Doesn’t it seem like there have been an unusual amount of music biopics recently? From Rocket Man to Bohemian Rhapsody and from Respect to Judy, the 21st century – particularly post-2010 – seems to have been characterised by a high volume of them. Whilst some clearly work better than others, one thing tends to ring true about the majority of them: their lead actors are always outstanding. Elvis is no different, and perhaps the best example of that yet.
Baz Luhrmann‘s latest features up-and-comer Austin Butler in the lead role, detailing the life of Elvis Presley from his early days as a young, impressionable child of 10 years old, right up until his untimely death in 1977. The majority of the story is told through narration by Tom Hanks as the villainous Colonel Tom Parker, which serves as an interesting vehicle for the film’s narrative.
I’ll be real with you here: Baz Luhrmann unabashedly made me bawl my eyes out IN THE FRONT ROW OF A CINEMA SCREENING. Fuck you, Baz. I can honestly say that I did not expect to feel so emotionally destroyed by this movie, but by God, I definitely came out of that theatre in floods of tears.
Like most people, when I first heard that Butler had been cast by the inimitable Elvis, I thought “nah, that won’t work; he looks nothing like him.” Well, I could not have been more wrong. There was such a danger here that Butler could have just been another Elvis impersonator, but every second he was on screen, that man was Elvis. An incredible performance that will no doubt be award-nominated tenfold and deservedly so. It is possibly one of the best performances of the past decade, if not the century, and that is no exaggeration.
On the whole, however, Elvis is not a perfect movie. Like most biopics, it is extremely long and sometimes repeats itself a little too much. Whilst I appreciate that there’s much to cover, sometimes one or two tweaks wouldn’t have gone amiss. My biggest negative though? (And I can’t believe I’m about to say this.) Tom Hanks. Though his performance is decent barring that baffling accent, the mere fact that it was Tom Hanks was consistently distracting. Casting an unknown may have been a better choice here, and I fear his inclusion was purely a marketing technique on this occasion.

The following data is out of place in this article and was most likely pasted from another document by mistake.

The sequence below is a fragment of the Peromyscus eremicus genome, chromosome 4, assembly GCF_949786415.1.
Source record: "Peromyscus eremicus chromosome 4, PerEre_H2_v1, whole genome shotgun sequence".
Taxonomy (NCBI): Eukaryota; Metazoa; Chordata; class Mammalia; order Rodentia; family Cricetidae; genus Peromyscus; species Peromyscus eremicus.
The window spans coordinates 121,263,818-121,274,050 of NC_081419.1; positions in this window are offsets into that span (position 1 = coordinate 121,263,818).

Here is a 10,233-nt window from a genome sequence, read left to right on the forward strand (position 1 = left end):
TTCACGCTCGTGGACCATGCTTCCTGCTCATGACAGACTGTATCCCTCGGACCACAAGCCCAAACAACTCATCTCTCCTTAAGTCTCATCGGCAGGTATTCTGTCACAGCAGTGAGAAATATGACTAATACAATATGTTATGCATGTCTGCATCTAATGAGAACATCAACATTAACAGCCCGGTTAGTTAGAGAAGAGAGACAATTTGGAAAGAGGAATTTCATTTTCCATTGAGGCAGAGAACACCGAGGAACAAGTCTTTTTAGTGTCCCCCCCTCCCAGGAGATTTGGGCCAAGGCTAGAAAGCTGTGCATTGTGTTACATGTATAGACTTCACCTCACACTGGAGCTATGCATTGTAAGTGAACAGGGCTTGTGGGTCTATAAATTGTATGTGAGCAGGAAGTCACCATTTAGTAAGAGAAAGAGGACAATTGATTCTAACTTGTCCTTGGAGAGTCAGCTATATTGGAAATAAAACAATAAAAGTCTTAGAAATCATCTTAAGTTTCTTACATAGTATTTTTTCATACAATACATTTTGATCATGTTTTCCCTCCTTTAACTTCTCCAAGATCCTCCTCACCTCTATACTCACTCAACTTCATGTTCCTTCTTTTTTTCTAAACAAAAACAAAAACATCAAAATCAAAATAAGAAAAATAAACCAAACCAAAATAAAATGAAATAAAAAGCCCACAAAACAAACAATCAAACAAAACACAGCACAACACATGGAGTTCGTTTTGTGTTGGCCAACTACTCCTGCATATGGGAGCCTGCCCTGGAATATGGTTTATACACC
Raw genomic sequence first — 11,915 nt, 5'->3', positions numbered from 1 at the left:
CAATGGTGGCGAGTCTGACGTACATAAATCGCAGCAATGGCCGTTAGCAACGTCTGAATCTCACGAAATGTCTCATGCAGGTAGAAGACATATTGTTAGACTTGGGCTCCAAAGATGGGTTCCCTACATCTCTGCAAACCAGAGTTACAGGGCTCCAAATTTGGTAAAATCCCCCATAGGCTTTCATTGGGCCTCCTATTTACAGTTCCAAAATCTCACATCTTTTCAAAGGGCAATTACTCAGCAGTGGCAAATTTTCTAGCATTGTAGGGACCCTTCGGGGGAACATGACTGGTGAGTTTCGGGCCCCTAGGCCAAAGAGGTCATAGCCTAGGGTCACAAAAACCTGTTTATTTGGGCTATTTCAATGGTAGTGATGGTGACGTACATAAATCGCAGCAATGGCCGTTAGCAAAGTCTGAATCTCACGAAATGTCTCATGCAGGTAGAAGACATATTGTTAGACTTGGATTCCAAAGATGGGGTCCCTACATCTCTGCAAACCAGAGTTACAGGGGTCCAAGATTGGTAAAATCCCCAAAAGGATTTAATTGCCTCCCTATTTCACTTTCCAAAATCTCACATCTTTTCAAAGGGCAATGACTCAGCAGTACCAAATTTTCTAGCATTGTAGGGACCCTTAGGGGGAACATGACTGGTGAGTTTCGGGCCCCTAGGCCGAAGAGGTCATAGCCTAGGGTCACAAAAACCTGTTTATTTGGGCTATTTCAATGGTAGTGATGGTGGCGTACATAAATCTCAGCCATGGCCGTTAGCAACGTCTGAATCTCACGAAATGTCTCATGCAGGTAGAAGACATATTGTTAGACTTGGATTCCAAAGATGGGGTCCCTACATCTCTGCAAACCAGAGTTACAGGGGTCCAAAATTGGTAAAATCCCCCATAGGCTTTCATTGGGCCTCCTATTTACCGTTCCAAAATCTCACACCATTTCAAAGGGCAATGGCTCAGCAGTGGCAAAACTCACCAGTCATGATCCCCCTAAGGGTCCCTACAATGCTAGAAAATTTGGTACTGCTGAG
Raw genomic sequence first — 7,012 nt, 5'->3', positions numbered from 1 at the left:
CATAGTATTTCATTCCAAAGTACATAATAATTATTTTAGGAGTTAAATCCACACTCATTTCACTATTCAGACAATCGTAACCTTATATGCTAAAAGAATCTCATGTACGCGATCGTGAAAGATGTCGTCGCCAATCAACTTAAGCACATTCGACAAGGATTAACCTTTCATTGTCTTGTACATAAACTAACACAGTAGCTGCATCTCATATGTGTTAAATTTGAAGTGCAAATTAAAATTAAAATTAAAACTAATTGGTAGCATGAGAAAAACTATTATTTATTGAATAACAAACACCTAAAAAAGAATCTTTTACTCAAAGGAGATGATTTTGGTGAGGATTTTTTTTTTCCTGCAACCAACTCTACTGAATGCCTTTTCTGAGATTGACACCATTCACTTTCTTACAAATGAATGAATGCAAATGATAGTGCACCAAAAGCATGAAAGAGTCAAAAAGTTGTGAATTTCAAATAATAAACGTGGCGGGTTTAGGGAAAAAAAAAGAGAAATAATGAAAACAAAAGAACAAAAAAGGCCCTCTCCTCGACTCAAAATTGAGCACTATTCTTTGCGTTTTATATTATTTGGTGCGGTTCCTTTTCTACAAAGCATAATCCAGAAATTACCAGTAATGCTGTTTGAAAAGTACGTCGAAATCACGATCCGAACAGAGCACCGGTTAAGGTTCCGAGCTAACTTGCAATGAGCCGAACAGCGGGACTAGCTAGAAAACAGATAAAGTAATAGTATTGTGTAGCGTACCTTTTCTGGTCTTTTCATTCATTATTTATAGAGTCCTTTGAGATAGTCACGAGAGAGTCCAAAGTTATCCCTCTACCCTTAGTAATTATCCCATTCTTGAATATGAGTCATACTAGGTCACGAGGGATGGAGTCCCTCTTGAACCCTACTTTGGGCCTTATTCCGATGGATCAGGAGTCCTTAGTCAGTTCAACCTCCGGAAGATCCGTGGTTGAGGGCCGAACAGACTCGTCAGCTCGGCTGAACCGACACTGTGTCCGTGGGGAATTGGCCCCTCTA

When the film does get it right, it really gets it right. There are shades of Moulin Rouge in both the visual editing and the sound editing, and the musical sequences are truly a phenomenal spectacle. A big highlight was the scene in which Elvis personally directs his whole orchestra, which really highlighted what a seminal talent he was and the fact that his knowledge of music really was special.
On a personal note, some of the first songs I ever remember hearing were by Elvis. My earliest memories include my Dad singing Blue Suede Shoes to me in his best Presley voice. The Wonder of You played in the background the first time I kissed my wife. Oh, and I’m a Sunderland fan. ‘Wise men say’ and all that… So, you could say that I’m an Elvis fan and I am a little biased, but Luhrmann has done an admirable job with such an iconic subject if you ask me.
Clearly, when I mentioned not expecting to be so emotionally invested here, I was kidding myself. Long live The King.
Elvis is currently screening in most UK cinemas.
TQR Category Ratings:
Performance: (it has to be a 5 – anything less would be an insult to Austin Butler)
Costume & Set Design:
Overall Enjoyability Rating: